Saturday, November 28, 2009


It's dark outside
and in -
I'm out of words.
The most ironic, bizarre, unexpected thing
that could possibly happen to
Words, the factor that has
(until this moment)
seemed the sum total of value in my life,
have in fact expired.
I love them still of course.
Words like bother, annunciate, superlative, clash.
I love the sound they make
in my head
on the page
and when I speak them aloud.
Words that settle inside me like a sigh
like the soft sensation of relief
that comes with crisp bed sheets.
They make the muscles in my chest relax
when I hear them
speak them
mouth them
imagine them.
But I am out of words.
I'm out of narratives.
I am no longer so intrigued by the pattern of my own thoughts
that I long to write them all down
before they can disappear behind me.
And I'm not sure how to tell people.
Should I announce it at a public event? On a website?
Or perhaps keep to myself for as long as possible
that this hobby I have talked endlessly about for the last decade
has worn itself out.
I have no more words to say
narratives to create
people to listen.

Saturday, November 7, 2009

True Beauty

"If you feel your value lies in being merely decorative, I fear you might someday find yourselves believing that's all you really are. But time erodes all such beauty. What it cannot diminish are the wonderful workings of your mind - your humour, your kindness, and your moral courage. These are the things I cherish so in you.
"I so wish I could give [you] a more just world. But I know you'll make it a better place."
Little Women

Yesterday I got told by a colleague (and friend) that I am not a beauty - quite the reverse. I could "use some work" she said. Exactly what she meant she didn't elucidate, (perhaps plastic surgery). But the point is this. After my initial hurt and sadness faded, I started wondering about our modern definitions of beauty. This is a topic certainly not lacking in commentators, I know. Hollywood's depiction of the 'average' woman leaves much to be desired - something bemoaned by mothers, teachers, and feminists alike. And truthfully, by anyone with half a brain.
But I suppose I mean that I became thoughtful about my own, personal, definition of beauty. Affected as I am by media and common opinion, I do wish that I could look just a little more like Charlize Theron, Jessica Alba or Audrey Hepburn. Which may be why my colleague's comment upset me. It IS important to me to be found attractive, and I've tricked myself into thinking that I look okay - not all the time, but a fair portion of the time. And occasionally, that I might even look a little bit beautiful.
I'm not really that deluded about myself. I know the flaws - the slight doubling of my chin, the red patchy quality of my skin, the wideness of my thighs. But I hope that I have learnt effective ways of concealing these so that eyes are drawn more to my soft lips, expensive haircut, polished (albeit chipping) nails, slim wrists.
How is it that I've come to this - daily critiquing my appearance in front of the mirror hoping the world will not shun me for that which they do not see.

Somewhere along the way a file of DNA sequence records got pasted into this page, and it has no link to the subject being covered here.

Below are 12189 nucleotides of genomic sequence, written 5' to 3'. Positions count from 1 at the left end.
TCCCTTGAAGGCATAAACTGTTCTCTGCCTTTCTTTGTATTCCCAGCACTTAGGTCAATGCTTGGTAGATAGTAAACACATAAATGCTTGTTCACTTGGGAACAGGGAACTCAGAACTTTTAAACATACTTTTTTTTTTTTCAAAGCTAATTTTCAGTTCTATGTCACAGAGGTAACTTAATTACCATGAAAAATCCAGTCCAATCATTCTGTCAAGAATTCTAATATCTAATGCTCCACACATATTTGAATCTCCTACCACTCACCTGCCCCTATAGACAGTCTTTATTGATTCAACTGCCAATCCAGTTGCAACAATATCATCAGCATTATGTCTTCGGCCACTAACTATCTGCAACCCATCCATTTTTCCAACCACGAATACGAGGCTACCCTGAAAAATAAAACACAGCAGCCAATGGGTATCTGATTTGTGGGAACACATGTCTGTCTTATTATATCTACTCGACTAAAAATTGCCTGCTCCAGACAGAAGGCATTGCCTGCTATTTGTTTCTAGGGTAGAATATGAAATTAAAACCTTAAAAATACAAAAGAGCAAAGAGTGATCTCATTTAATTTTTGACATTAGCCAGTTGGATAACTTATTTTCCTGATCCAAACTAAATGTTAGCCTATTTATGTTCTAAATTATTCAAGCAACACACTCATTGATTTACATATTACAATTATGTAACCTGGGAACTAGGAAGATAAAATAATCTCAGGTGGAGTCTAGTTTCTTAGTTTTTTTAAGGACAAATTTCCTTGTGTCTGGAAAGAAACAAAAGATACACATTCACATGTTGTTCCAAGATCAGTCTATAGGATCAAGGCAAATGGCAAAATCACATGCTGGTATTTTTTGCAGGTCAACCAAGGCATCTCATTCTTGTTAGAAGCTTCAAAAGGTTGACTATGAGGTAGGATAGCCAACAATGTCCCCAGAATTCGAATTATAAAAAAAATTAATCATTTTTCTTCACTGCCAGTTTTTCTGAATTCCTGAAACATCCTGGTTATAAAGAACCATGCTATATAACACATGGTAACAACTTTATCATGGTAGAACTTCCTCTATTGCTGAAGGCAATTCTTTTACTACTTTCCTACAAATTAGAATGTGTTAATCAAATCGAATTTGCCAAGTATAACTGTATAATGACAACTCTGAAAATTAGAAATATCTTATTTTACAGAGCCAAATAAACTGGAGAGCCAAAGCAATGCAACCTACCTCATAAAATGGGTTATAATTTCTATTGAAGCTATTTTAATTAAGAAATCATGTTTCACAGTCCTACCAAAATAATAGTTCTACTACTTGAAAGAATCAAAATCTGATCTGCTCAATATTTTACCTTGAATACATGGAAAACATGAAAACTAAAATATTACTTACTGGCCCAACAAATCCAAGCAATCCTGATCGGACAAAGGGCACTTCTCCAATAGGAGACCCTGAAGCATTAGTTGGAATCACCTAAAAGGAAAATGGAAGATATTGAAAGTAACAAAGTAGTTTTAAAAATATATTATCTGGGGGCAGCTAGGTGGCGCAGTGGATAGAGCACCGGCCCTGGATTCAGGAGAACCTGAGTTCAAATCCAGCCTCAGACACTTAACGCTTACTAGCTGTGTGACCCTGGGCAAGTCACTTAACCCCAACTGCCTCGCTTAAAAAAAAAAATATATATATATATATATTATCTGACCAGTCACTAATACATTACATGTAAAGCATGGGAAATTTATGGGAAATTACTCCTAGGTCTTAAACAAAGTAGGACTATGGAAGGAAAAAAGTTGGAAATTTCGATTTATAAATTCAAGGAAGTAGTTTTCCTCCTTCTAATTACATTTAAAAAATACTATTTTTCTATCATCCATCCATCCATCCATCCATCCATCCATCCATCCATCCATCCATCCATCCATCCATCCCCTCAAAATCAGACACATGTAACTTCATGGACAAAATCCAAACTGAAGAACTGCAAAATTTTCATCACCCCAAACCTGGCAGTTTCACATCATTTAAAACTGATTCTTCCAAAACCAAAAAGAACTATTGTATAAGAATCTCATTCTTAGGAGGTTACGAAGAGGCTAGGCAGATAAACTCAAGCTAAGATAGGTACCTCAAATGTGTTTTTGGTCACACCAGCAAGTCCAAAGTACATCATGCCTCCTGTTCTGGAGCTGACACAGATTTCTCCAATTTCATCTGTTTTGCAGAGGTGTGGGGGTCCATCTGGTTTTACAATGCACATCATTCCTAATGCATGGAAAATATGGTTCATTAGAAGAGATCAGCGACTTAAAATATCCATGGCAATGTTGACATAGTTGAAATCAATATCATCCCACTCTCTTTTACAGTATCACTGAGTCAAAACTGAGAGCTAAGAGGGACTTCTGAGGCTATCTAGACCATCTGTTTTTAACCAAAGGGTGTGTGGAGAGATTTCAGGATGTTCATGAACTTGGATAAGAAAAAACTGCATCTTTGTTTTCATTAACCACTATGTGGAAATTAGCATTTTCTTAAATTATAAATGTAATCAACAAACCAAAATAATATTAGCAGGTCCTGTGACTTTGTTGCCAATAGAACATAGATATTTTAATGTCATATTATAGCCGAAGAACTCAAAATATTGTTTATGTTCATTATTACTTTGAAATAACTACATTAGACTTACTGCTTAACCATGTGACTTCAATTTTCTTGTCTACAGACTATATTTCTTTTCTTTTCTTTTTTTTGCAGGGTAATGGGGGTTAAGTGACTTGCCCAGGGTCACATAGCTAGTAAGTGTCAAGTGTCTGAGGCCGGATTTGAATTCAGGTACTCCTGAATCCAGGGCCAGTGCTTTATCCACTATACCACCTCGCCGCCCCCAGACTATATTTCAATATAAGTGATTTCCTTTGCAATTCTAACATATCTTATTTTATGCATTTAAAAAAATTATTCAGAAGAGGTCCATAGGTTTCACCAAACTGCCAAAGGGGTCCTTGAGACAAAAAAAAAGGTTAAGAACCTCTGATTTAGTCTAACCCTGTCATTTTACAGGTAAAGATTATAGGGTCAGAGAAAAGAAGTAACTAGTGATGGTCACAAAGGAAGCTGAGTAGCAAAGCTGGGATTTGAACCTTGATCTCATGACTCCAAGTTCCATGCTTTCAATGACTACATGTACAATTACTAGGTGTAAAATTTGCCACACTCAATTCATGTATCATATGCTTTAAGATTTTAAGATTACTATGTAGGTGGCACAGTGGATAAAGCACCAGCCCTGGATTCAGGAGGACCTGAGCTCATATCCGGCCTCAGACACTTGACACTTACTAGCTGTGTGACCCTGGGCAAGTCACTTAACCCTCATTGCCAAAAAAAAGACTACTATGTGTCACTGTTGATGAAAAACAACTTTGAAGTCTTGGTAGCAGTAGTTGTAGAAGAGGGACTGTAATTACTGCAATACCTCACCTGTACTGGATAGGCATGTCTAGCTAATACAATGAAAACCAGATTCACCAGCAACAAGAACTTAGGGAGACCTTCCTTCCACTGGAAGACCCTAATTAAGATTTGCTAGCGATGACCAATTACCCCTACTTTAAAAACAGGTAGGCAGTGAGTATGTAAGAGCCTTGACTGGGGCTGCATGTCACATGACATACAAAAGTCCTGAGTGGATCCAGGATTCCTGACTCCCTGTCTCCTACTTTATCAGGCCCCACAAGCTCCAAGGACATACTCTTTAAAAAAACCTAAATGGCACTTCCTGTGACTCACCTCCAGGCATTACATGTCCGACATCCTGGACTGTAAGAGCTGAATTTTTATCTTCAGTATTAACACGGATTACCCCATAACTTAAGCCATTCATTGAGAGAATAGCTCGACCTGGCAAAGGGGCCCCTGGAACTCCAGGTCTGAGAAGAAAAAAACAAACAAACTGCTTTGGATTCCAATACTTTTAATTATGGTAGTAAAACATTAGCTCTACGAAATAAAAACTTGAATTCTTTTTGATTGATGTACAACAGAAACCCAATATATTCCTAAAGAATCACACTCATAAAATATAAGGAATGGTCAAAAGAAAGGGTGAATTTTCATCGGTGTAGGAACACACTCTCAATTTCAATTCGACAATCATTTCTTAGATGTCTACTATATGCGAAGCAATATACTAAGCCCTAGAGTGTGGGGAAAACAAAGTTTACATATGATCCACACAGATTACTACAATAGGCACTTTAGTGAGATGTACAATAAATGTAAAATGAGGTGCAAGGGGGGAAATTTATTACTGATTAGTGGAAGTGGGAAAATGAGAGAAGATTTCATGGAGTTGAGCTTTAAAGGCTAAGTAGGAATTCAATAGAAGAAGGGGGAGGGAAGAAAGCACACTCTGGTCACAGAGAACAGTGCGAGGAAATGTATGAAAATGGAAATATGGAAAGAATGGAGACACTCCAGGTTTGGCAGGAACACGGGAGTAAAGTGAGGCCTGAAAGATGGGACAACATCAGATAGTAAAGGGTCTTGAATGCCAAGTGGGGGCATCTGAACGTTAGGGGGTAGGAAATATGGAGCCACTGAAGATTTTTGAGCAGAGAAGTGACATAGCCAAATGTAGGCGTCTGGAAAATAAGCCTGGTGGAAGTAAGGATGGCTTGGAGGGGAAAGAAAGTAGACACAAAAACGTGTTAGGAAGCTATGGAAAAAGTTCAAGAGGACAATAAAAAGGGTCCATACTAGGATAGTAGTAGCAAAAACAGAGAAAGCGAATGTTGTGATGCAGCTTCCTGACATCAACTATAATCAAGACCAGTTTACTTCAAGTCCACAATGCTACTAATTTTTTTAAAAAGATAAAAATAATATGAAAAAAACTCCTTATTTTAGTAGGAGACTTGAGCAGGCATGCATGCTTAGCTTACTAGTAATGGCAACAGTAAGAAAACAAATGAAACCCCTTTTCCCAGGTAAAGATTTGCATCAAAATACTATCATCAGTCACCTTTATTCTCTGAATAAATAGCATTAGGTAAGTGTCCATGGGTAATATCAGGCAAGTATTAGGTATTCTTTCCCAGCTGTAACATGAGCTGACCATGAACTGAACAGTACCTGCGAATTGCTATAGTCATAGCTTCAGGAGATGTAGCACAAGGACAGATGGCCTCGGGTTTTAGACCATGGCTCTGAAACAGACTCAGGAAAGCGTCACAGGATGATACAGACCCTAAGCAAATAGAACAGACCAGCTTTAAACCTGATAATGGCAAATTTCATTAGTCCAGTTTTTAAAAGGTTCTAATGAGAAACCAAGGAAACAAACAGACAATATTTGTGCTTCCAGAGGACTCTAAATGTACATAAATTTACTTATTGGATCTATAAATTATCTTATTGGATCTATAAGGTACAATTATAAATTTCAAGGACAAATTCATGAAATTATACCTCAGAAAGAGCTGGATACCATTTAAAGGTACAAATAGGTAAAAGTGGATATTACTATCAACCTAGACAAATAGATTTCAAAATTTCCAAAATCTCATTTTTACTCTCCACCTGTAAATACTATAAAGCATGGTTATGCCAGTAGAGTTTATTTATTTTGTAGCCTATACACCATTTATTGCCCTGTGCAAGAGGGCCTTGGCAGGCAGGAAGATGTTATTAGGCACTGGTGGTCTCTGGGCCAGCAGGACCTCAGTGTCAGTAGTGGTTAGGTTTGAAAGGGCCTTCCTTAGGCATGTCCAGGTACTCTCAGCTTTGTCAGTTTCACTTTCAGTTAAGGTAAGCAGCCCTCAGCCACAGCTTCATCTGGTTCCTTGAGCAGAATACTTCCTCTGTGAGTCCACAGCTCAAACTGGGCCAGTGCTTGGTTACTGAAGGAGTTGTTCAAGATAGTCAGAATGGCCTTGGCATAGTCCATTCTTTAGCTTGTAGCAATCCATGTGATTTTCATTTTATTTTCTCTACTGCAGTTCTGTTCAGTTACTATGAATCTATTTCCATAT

What did they do in the days before mirrors? Before expensive hairdressers, makeup, nail polish, prints? How was their beauty judged when women had no equipment with which to adorn themselves?
What if I was forced to endure such suffering - how would I cope?
As is always the case when something I think I need is taken away from me - I would at first rebel. I would rant and rave. But after a day or two, maybe a week, I think I would feel relief so fierce it would be like remembering how to breathe again.
And then, perhaps, I would remember the true measure of beauty. Not the appearance of perfection. But selfless thoughtfulness, generosity, love. Moral courage.
And maybe, just maybe, if I pursued these things in my own life, I could make the world a better place.

Monday, November 2, 2009


Lately, I've been trying to find time to be silent. And I don't mean just no speaking. I mean no speaking, hearing, listening, technological stimuli, nothing. Silence. And believe it or not, it is really hard. To someone who has a life filled constantly with people and entertainment, silence is dull. But more than that, it scares me.
Silence is as unforgiving as nakedness. Nothing concealed. When I exist in silence, I cannot withold information from myself the way I wish to.
I argue with myself in the silence. Constant, interminable, exhausting arguments about things that do not make me proud. About ways, for example, to show off my skills in order to obtain the admiration of those around me. And then I argue with myself about how I should not be concerned with self-gratifying goals but with actually helping people.
It makes me wish. And whoever thought I would come to this. But it makes me wish I wasn't good with words, good at speaking, or at least that I didn't THINK myself to be good at these things.
How do I separate them from myself? I am so exhausted with the onslaught of guilt that comes from my prideful moments, wishing that I could help other people instead of myself - painfully aware that every time I aim to bolster myself, I probably fail to help a person who needs it. And then the moment passes and it's too late.
Paul said 'when I am weak, then I am strong', because he knew that God used him most in his moments of weakness. But it feels as though the opposite is true of me - when I am strong, then I am weak. Because I focus so intently on my own strengths that God is unable to use me.
I stray from the central subject. Isaiah 30.15 says :
In repentance and rest is your salvation,
in quietness and trust is your strength,
but you would have none of it.
Maybe silence is something that becomes easier with time. Like exercise does (or so I've heard). If I persevere, perhaps I will be made stronger for recognising the depth of my own weaknesses.